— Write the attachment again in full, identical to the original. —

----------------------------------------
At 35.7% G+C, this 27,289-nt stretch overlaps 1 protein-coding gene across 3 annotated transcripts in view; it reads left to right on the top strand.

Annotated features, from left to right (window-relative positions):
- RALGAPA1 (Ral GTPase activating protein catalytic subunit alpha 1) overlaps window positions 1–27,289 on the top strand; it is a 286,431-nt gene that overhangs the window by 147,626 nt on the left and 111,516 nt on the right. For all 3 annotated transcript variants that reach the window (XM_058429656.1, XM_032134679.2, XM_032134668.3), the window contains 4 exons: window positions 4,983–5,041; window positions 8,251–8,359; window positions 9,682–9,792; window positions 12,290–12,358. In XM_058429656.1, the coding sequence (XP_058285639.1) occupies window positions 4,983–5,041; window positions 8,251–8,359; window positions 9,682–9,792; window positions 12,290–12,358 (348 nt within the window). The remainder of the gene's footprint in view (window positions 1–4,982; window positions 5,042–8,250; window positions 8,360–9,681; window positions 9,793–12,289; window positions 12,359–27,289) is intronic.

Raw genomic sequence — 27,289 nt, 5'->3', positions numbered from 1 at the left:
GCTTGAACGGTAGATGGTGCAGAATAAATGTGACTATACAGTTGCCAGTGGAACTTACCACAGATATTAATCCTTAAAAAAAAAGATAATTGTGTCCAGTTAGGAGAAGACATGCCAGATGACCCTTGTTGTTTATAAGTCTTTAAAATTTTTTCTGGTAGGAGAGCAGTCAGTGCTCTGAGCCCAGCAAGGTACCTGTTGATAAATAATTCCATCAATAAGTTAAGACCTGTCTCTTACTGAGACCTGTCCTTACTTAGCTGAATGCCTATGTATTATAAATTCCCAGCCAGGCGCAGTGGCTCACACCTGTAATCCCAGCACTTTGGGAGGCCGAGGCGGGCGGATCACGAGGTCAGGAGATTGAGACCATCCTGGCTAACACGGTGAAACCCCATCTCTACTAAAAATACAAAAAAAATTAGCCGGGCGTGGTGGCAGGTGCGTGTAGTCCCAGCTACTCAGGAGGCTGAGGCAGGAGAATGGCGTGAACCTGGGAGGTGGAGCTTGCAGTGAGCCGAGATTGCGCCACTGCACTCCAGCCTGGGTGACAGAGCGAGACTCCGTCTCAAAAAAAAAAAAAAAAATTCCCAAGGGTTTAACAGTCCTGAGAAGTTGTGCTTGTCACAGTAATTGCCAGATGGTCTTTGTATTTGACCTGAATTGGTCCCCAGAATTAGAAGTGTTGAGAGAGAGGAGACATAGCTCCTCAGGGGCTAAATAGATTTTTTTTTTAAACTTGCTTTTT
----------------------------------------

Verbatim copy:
At 35.7% G+C, this 27,289-nt stretch overlaps 1 protein-coding gene across 3 annotated transcripts in view; it reads left to right on the top strand.

Annotated features, from left to right (window-relative positions):
- RALGAPA1 (Ral GTPase activating protein catalytic subunit alpha 1) overlaps window positions 1–27,289 on the top strand; it is a 286,431-nt gene that overhangs the window by 147,626 nt on the left and 111,516 nt on the right. For all 3 annotated transcript variants that reach the window (XM_058429656.1, XM_032134679.2, XM_032134668.3), the window contains 4 exons: window positions 4,983–5,041; window positions 8,251–8,359; window positions 9,682–9,792; window positions 12,290–12,358. In XM_058429656.1, the coding sequence (XP_058285639.1) occupies window positions 4,983–5,041; window positions 8,251–8,359; window positions 9,682–9,792; window positions 12,290–12,358 (348 nt within the window). The remainder of the gene's footprint in view (window positions 1–4,982; window positions 5,042–8,250; window positions 8,360–9,681; window positions 9,793–12,289; window positions 12,359–27,289) is intronic.

Raw genomic sequence — 27,289 nt, 5'->3', positions numbered from 1 at the left:
GCTTGAACGGTAGATGGTGCAGAATAAATGTGACTATACAGTTGCCAGTGGAACTTACCACAGATATTAATCCTTAAAAAAAAAGATAATTGTGTCCAGTTAGGAGAAGACATGCCAGATGACCCTTGTTGTTTATAAGTCTTTAAAATTTTTTCTGGTAGGAGAGCAGTCAGTGCTCTGAGCCCAGCAAGGTACCTGTTGATAAATAATTCCATCAATAAGTTAAGACCTGTCTCTTACTGAGACCTGTCCTTACTTAGCTGAATGCCTATGTATTATAAATTCCCAGCCAGGCGCAGTGGCTCACACCTGTAATCCCAGCACTTTGGGAGGCCGAGGCGGGCGGATCACGAGGTCAGGAGATTGAGACCATCCTGGCTAACACGGTGAAACCCCATCTCTACTAAAAATACAAAAAAAATTAGCCGGGCGTGGTGGCAGGTGCGTGTAGTCCCAGCTACTCAGGAGGCTGAGGCAGGAGAATGGCGTGAACCTGGGAGGTGGAGCTTGCAGTGAGCCGAGATTGCGCCACTGCACTCCAGCCTGGGTGACAGAGCGAGACTCCGTCTCAAAAAAAAAAAAAAAAATTCCCAAGGGTTTAACAGTCCTGAGAAGTTGTGCTTGTCACAGTAATTGCCAGATGGTCTTTGTATTTGACCTGAATTGGTCCCCAGAATTAGAAGTGTTGAGAGAGAGGAGACATAGCTCCTCAGGGGCTAAATAGATTTTTTTTTTAAACTTGCTTTTT